Sudden death is a shock, of course, but sudden and violent death, and especially standing there and watching it, it's this terrifying and helpless feeling that just rips a piece out of you and you don't ever get it back. Anyway, sorry to ramble, but I just want to put it out there, having that experience and knowing the after-effects. I'm not saying to not go visit your ill and elderly Loved ones in a hospital, but you should never hope to see someone go in a painful way.

View PostBling, on 10 September 2012 - 11:48 PM, said:

Thankyou sweetie! ((hugs))
No problem, thanks for sharing :) ((hugs))

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#22    SuddenPsychic

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Posted 12 September 2012 - 01:51 AM

View PostProfessor T, on 11 September 2012 - 12:23 AM, said:



Death is a friend, but death should be feared, if not, why live..

I don't fear death, I consider it the next great adventure. But I dread losing those I love.  You would think that would make us show live and appreciation every day, but it is life itself that gets in the way with all it's lessons and challenges and emotions. What an amazing journey this is, and how wild it will be to look back once we're on the other side...


#23    spud the mackem

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Posted 13 September 2012 - 10:18 PM

Hi guys/gals, Reading some of your posts makes me think that life aint too bad after all, I guess we all have a lot in common, its difficult but not Impossible to care for someone close, especially when you can see a gradual decline in their abilities, but life goes on.What you must not forget is to keep yourselves in good health, so give yourselves a big hug you all deserve a break.  I rate you as True Lovely People, Best Wishes..

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(2) try your second best, ........if that dont work
(3) give up you aint gonna win

#24    Barnacle Battlefront

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Posted 16 September 2012 - 01:50 AM

I care for my partner who has severe idiopathic photosensitive epilepsy. He's very independent, but relies on me for things like being driven places (he can't have a licence), and also when we are able to move out together I will be required to provide a majority of the income as he can't work full time (his epilepsy causes him to not sleep well, which makes him fatigued, which is one of his epilepsy triggers)

Sometimes it's hard because I have to organize my life around when he needs to be picked up, dropped off etc, but I don't mind it too much. When we first started going out, he had a seizure due to being fatigued which was my fault, so I guess that's why it doesn't bother me. I admit though that I feel blessed that for the most part he is very independent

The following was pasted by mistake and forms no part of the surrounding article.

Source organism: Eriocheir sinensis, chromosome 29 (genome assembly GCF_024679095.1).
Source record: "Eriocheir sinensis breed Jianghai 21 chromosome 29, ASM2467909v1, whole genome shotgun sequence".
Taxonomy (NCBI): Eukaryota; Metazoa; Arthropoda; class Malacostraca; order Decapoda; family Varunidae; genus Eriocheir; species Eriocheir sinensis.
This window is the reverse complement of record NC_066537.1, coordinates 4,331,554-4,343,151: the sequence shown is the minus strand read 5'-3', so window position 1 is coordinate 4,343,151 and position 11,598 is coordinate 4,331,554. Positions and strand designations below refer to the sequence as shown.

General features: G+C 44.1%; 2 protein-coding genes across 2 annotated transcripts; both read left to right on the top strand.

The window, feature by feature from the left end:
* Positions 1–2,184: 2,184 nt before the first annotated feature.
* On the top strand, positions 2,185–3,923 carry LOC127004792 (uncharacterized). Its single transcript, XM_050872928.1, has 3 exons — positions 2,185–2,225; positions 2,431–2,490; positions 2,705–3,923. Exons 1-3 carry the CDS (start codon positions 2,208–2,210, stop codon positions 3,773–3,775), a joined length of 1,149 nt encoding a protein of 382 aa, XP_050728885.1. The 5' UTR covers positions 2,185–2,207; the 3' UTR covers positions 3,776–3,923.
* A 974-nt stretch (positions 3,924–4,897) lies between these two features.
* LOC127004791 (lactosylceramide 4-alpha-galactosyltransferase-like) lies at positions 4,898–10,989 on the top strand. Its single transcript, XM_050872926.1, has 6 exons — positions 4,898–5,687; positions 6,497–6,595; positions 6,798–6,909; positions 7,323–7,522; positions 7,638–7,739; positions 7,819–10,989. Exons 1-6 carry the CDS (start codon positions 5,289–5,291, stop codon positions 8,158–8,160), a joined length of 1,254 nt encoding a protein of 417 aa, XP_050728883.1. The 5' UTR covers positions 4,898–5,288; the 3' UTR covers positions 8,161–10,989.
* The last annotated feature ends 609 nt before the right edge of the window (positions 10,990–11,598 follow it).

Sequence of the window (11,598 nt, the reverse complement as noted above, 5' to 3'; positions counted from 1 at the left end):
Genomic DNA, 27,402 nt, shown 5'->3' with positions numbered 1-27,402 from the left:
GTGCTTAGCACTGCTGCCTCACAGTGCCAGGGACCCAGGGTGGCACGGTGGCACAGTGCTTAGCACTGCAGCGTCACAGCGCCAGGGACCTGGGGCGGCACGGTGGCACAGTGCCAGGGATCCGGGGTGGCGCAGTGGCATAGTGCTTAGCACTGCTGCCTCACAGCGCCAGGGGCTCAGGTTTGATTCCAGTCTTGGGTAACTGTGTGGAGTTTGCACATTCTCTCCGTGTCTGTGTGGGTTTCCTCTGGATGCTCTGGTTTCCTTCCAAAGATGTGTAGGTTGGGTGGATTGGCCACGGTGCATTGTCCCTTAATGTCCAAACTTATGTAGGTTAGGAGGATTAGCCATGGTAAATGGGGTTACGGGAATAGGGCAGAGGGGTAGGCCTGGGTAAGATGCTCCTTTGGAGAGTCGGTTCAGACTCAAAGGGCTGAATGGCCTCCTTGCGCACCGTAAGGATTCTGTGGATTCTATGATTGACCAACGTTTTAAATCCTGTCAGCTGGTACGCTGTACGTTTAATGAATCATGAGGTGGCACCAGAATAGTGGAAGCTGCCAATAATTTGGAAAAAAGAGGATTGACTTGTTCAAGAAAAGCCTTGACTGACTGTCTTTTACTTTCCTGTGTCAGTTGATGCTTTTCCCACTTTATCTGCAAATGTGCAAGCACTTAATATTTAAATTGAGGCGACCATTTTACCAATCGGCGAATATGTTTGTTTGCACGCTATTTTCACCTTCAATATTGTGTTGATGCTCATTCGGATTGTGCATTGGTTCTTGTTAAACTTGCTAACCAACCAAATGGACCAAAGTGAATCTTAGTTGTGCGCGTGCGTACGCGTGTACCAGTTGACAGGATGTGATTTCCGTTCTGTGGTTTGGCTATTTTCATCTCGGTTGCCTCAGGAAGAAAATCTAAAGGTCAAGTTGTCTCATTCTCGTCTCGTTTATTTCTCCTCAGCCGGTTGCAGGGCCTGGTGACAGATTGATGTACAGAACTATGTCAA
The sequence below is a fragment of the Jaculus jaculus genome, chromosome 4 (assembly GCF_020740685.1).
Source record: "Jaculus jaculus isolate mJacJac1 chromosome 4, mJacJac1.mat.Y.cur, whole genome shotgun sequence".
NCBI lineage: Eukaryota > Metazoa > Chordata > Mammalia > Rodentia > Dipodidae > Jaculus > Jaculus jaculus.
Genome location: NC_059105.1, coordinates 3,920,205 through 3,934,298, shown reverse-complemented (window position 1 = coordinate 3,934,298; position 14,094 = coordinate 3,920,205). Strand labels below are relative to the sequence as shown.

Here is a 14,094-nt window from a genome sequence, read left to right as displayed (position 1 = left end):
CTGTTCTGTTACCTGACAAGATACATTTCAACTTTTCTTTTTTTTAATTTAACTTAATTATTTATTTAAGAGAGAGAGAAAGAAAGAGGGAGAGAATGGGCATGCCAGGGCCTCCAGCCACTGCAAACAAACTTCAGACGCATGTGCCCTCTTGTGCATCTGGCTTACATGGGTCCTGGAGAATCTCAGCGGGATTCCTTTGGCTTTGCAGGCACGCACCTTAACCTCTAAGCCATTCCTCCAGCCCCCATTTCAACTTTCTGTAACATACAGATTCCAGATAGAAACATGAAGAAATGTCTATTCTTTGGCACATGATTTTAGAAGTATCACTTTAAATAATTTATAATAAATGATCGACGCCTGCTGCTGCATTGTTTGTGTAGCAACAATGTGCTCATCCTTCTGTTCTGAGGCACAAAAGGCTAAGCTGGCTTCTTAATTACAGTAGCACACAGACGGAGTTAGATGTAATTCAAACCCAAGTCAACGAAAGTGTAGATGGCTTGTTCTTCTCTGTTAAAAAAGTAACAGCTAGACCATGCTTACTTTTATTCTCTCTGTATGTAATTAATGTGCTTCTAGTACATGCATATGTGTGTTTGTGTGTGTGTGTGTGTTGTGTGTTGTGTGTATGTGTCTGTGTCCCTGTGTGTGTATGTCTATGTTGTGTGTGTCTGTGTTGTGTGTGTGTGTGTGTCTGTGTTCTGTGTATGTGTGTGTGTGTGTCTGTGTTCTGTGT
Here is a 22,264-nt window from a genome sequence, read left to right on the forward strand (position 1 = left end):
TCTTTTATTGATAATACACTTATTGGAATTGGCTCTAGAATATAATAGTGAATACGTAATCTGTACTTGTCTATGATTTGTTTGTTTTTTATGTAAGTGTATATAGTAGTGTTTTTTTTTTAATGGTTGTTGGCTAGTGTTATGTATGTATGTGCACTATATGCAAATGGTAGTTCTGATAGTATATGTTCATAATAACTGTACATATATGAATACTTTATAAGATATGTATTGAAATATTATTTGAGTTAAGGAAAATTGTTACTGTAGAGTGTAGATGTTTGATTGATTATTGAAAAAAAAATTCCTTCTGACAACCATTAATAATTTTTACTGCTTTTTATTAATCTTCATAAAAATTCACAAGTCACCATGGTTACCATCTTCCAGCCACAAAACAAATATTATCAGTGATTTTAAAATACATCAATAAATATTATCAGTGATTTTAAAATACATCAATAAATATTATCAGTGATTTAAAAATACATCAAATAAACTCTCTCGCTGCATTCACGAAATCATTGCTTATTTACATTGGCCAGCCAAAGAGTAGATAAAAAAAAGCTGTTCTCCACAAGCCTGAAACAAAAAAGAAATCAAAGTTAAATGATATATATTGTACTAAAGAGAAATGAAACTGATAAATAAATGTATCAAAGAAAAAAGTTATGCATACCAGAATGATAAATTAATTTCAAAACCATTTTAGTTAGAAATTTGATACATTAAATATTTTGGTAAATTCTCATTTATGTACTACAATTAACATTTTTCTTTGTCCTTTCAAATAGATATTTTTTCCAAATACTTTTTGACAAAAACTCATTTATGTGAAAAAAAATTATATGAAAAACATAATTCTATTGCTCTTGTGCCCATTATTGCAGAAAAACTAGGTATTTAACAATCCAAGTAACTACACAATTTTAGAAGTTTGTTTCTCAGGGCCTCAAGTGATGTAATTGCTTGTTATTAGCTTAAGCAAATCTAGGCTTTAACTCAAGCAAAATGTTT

And you run and you run to catch up with the sun, but it's sinking. Racing around to come up behind you again. The sun is the same in a relative way, but you're older. Shorter of breath and one day closer to death.


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#25    Bling

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Posted 04 October 2012 - 07:42 PM

I've just found this sad story :(

http://www.cnn.com/2...ld (RSS: World)


#26    Overdueleaf

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Posted 04 October 2012 - 07:54 PM

View PostBling, on 09 September 2012 - 05:19 PM, said:

Has anyone here had any experience with being a carer to a famliy member? If so how did it affect your life?

My occupation centers around care for the developmentally disabled.. who are often at times,.. physcially disabled, and mentally ill. It is one of the most rewarding yet at times frustrating jobs in the world... but i love it and now that i have started down this road I don't think that I could see myself doing anything else... even though i have a Bachelors Degree in Education. The way i see it... I am in a teaching position, just with a slightly different curriculum. Since starting at this career, i have found that i do not take for granted much in my life anymore. .. that i am thankful each day for all the small miracles that happen and thankful i am able to express myself (in all the ways i which you can) to the best of my abilitiy.. which is something that i think we all take for granted. So to all those caregivers... i would say.. be thankful.. be grateful... never take for granted.. stay positive ...make life an optimisitc learning and growing process for yourself and those around you.